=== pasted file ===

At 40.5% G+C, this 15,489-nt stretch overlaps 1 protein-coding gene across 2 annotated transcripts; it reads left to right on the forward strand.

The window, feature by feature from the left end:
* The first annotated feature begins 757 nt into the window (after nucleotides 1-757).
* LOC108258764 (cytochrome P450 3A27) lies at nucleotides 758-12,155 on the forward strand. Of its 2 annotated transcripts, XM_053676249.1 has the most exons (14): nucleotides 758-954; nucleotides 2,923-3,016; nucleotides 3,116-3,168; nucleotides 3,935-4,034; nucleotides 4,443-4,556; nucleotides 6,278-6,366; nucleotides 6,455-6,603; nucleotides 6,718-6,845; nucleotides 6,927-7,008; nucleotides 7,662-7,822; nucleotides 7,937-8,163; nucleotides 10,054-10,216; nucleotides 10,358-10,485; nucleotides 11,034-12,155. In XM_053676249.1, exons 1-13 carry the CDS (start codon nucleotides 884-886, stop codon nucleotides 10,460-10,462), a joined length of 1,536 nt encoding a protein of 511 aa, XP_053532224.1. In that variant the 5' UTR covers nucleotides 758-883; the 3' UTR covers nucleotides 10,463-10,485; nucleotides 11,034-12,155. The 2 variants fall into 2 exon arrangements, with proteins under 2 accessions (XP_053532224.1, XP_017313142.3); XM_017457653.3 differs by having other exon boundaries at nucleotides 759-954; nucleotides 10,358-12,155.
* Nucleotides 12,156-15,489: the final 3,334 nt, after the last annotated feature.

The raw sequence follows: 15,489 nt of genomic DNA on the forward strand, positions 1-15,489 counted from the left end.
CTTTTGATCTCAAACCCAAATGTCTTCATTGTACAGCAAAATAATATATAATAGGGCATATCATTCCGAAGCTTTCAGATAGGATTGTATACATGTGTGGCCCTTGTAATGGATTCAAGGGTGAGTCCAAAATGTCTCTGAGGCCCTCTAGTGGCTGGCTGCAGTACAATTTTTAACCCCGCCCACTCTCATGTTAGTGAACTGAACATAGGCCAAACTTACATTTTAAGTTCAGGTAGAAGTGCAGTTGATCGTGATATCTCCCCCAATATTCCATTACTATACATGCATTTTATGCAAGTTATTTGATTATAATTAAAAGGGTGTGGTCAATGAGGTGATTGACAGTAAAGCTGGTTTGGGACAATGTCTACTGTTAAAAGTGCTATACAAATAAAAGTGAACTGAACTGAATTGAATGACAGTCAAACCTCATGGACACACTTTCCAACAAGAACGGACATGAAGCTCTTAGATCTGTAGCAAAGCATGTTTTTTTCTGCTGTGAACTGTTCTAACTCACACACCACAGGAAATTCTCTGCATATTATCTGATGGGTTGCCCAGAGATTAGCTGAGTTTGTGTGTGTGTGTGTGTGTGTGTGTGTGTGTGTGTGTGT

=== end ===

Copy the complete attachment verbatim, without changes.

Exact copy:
At 40.5% G+C, this 15,489-nt stretch overlaps 1 protein-coding gene across 2 annotated transcripts; it reads left to right on the forward strand.

The window, feature by feature from the left end:
* The first annotated feature begins 757 nt into the window (after nucleotides 1-757).
* LOC108258764 (cytochrome P450 3A27) lies at nucleotides 758-12,155 on the forward strand. Of its 2 annotated transcripts, XM_053676249.1 has the most exons (14): nucleotides 758-954; nucleotides 2,923-3,016; nucleotides 3,116-3,168; nucleotides 3,935-4,034; nucleotides 4,443-4,556; nucleotides 6,278-6,366; nucleotides 6,455-6,603; nucleotides 6,718-6,845; nucleotides 6,927-7,008; nucleotides 7,662-7,822; nucleotides 7,937-8,163; nucleotides 10,054-10,216; nucleotides 10,358-10,485; nucleotides 11,034-12,155. In XM_053676249.1, exons 1-13 carry the CDS (start codon nucleotides 884-886, stop codon nucleotides 10,460-10,462), a joined length of 1,536 nt encoding a protein of 511 aa, XP_053532224.1. In that variant the 5' UTR covers nucleotides 758-883; the 3' UTR covers nucleotides 10,463-10,485; nucleotides 11,034-12,155. The 2 variants fall into 2 exon arrangements, with proteins under 2 accessions (XP_053532224.1, XP_017313142.3); XM_017457653.3 differs by having other exon boundaries at nucleotides 759-954; nucleotides 10,358-12,155.
* Nucleotides 12,156-15,489: the final 3,334 nt, after the last annotated feature.

The raw sequence follows: 15,489 nt of genomic DNA on the forward strand, positions 1-15,489 counted from the left end.
CTTTTGATCTCAAACCCAAATGTCTTCATTGTACAGCAAAATAATATATAATAGGGCATATCATTCCGAAGCTTTCAGATAGGATTGTATACATGTGTGGCCCTTGTAATGGATTCAAGGGTGAGTCCAAAATGTCTCTGAGGCCCTCTAGTGGCTGGCTGCAGTACAATTTTTAACCCCGCCCACTCTCATGTTAGTGAACTGAACATAGGCCAAACTTACATTTTAAGTTCAGGTAGAAGTGCAGTTGATCGTGATATCTCCCCCAATATTCCATTACTATACATGCATTTTATGCAAGTTATTTGATTATAATTAAAAGGGTGTGGTCAATGAGGTGATTGACAGTAAAGCTGGTTTGGGACAATGTCTACTGTTAAAAGTGCTATACAAATAAAAGTGAACTGAACTGAATTGAATGACAGTCAAACCTCATGGACACACTTTCCAACAAGAACGGACATGAAGCTCTTAGATCTGTAGCAAAGCATGTTTTTTTCTGCTGTGAACTGTTCTAACTCACACACCACAGGAAATTCTCTGCATATTATCTGATGGGTTGCCCAGAGATTAGCTGAGTTTGTGTGTGTGTGTGTGTGTGTGTGTGTGTGTGTGTGTGT